The IL-17 receptor family now consists of 5 members, IL-17RA, IL-17RB, IL-17RC, IL-17RD and IL-17RE, all of which, like their ligands, share sequence homology. Each of these members is a subunit that needs to associate with another one to form the functional receptor. The subunit IL-17RA is ubiquitous, and is encoded by a gene situated on chromosome 22, while others are encoded by a cluster on chromosome 3. It is also a common co-receptor subunit for other members of the IL-17 family.
Below will briefly discuss each IL-17 receptor family member and their functions, including IL-17RA, IL-17RB, IL-17RC, IL-17RD and IL-17RE.
IL-17 receptor A (IL-17RA) was identified as a new cytokine receptor for IL-17A in 1995 and was later found to be part of a cytokine receptor family unrelated to existing cytokine receptor family.
Different from other IL-17 receptors, IL-17RA contains two extra domains, a TILL [TIR (Toll/IL-1R)-like loop] domain close behind the SEFIR domain and a Distal domain in the C-terminus. IL-17RA appears to be a common subunit in the IL-17 receptor family to form heterodimeric complexes with other IL-17 receptors.
The mechanism of IL-17 cytokine and receptor complex formation was shown to be unique and involved the engagement of IL-17 by two fibronectin-type domains of IL-17RA. Binding of the first receptor to IL-17 modulated the affinity and specificity of the second receptor-binding event, thereby promoting heterodimeric compared with homodimeric complex formation.
IL-17RA is expressed ubiquitously, with particularly high levels in haemopoietic tissues. however, the main responsive cells to IL-17 are epithelial cells, endothelial cells and fibroblasts, although macrophages and DCs are also responsive.
IL-17RB is expressed by various endocrine tissues as well as the kidneys, liver and Th2 cells. IL-17RB binds both IL-17B and IL-17E.
Unlike IL-17RA, other members of the IL-17 receptor family are highly spliced at sites in the extracellular domain, potentially giving rise to both agonistic and antagonistic (soluble) forms of the receptors, although it hasn't been reported about the role of each splice variant of IL-17RB.
IL-17RC was identified by homology searches of mammalian expressed sequence tag (EST) databases. IL-17RC contains a SEFIR domain but not an obvious TILL domain. IL-17RC is required for IL-17A and IL-17F mediated signaling, but it cannot induce signaling in the absence of IL-17RA. The IL-17RC cytoplasmic tail is required for signal transduction but not for inducible co‑immunoprecipitation with IL-17RA.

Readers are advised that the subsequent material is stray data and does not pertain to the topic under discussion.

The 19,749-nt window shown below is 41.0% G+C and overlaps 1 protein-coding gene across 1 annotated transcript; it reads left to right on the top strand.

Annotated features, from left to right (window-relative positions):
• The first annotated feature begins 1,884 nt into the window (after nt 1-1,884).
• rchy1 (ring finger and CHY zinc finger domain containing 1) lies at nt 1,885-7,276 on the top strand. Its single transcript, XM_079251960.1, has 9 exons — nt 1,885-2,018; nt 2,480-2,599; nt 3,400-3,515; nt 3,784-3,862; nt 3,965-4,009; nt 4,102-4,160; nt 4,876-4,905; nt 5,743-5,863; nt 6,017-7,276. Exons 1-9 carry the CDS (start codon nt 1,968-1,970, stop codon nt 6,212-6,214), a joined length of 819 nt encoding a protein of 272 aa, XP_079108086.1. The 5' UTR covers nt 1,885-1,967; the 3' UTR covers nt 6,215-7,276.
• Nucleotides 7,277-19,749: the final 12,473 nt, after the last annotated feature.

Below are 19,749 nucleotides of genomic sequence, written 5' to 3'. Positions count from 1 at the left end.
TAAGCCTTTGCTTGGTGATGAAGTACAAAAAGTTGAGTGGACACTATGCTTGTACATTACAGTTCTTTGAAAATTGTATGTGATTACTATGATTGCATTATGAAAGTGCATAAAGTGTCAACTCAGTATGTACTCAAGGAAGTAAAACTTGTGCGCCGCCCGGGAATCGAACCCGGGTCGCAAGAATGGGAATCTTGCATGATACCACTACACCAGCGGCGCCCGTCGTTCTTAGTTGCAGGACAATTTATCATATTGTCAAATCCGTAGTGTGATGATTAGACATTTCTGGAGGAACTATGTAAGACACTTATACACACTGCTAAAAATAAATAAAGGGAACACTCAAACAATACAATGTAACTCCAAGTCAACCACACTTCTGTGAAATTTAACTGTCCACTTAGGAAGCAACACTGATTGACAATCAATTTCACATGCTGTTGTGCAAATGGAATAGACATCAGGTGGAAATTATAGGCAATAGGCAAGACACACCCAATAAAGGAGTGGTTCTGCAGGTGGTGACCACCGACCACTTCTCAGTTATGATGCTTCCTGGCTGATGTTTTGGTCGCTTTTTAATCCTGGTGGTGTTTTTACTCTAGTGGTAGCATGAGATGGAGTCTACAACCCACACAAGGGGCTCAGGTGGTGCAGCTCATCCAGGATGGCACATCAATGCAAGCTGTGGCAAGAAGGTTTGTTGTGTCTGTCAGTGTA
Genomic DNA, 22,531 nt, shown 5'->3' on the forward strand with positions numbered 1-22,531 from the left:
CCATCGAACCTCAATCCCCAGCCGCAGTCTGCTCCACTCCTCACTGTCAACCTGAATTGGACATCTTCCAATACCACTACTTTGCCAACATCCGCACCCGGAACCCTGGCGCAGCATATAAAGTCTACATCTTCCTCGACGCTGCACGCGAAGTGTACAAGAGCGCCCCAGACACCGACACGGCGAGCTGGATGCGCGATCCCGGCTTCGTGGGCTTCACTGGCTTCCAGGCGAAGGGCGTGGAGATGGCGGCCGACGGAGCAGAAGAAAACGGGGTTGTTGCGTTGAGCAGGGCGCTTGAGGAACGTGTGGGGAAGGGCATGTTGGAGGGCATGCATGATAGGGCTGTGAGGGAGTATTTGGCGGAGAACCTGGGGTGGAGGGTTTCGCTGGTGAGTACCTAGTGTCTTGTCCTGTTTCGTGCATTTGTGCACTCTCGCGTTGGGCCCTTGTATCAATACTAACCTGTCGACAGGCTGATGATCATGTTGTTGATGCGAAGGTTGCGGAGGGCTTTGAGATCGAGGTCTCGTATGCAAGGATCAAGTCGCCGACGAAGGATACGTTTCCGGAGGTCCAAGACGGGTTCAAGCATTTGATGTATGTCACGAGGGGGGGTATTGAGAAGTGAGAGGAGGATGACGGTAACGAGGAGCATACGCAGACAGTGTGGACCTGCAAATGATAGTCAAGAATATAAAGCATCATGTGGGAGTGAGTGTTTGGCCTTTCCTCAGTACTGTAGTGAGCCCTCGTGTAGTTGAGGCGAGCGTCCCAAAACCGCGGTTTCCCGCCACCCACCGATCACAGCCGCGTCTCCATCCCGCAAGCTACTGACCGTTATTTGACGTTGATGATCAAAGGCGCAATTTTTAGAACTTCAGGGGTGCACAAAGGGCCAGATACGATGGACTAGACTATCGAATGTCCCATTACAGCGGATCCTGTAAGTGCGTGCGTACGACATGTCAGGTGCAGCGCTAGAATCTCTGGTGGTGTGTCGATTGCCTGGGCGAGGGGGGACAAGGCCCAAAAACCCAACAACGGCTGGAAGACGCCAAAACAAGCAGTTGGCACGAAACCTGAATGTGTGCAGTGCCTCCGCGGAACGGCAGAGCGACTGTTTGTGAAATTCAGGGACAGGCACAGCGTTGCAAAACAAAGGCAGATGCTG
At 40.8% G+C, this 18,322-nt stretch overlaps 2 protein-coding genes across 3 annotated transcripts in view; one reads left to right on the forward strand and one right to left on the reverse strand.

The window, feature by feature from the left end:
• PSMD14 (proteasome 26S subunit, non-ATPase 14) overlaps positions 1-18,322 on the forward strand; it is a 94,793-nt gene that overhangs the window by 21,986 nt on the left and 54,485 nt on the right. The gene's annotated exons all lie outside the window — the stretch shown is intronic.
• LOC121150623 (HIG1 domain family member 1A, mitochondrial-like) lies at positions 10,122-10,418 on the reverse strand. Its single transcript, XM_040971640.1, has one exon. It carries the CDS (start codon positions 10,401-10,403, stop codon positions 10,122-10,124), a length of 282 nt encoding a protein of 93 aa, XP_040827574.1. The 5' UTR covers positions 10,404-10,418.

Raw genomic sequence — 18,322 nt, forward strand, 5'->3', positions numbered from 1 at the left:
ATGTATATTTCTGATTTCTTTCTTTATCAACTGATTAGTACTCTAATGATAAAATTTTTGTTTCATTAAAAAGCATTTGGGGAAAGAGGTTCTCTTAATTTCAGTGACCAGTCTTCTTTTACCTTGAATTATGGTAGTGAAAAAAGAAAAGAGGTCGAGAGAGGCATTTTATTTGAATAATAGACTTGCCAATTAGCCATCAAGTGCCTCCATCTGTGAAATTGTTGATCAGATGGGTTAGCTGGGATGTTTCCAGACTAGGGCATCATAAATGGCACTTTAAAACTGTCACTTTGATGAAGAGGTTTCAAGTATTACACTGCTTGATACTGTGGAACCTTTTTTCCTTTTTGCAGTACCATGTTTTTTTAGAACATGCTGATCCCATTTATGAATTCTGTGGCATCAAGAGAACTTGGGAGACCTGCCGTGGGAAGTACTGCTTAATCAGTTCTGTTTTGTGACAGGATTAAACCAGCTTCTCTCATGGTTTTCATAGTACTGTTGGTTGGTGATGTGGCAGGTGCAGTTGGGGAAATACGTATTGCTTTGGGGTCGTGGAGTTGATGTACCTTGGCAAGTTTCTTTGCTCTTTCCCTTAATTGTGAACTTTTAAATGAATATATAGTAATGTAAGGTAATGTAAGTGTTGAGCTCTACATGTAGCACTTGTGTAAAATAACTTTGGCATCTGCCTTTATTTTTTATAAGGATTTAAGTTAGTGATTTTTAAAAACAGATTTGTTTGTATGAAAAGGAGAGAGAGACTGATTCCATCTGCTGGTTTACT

Similarly to IL-17RB, IL-17RC is highly spliced in the extracellular domain. More than 90 splice isoforms of IL-17RC were identified in human prostate cancer lines, but only 4 splice variants of mouse IL-17RC are found in EST databases. There is ligand preference of IL-17RC splice isoforms, as certain forms bind preferentially to IL-17A or IL-17F. Furthermore, some isoforms do not bind either cytokine, suggesting that there might be additional ligands for this receptor subunit.
of CLF-1/p28 binding to a trimeric receptor complex composed of IL-27RA/gp130/IL-6RA.
IL-17RD was first identified in zebrafish on the basis of a similar expression pattern to the fibroblast growth factor receptor (FGFR) and thus is commonly known as SEF (similar expression to the FGFR). IL-17RD has no known ligand.
IL-17RD seems to be the most evolutionarily ancient member of the IL-17 receptor family, as it has homologues in sea lamprey, frogs and C. elegans.
IL-17RD inhibits FGF-mediated Ras-MAPK and PI3K signalling during both zebrafish and frog development. IL-17RD blocks FGF in part by physically associating with FGFR1 and FGFR2. The cytoplasmic tail of IL-17RD is required for its ability to inhibit signaling and associate with FGFR, but the extracellular domain is dispensable. The human homologue of IL-17RD also co-immunoprecipitates with FGFR1 and can inhibit FGF‑dependent ERK activation and FGF-dependent proliferation.
IL-17RD can also interact with IL-17RA, although the biological importance of this association remains unclear36. IL-17RD deficient mice are viable and have no obvious developmental abnormalities, but detailed phenotypic analysis has not yet been carried out.
IL-17RE is the least well understood member of the IL-17 receptor family, but recent studies suggest that its ligand is IL-17C. IL-17RE is highly spliced, with six isoforms identified in EST databases. Ectopic expression of an EPOR–IL-17RE construct in the myeloid BaF3 cell line indicated that this receptor might promote proliferation, but this occurred in a ligand-independent manner, which raises concerns about the validity of the assay system.
1. Gu, C., Wu, L., & Li, X. (2013). IL-17 family: cytokines, receptors and signaling. Cytokine, 64(2), 477-485.
2. Gaffen, S. L. (2009). Structure and signalling in the IL-17 receptor family. Nature Reviews Immunology, 9(8), 556-567.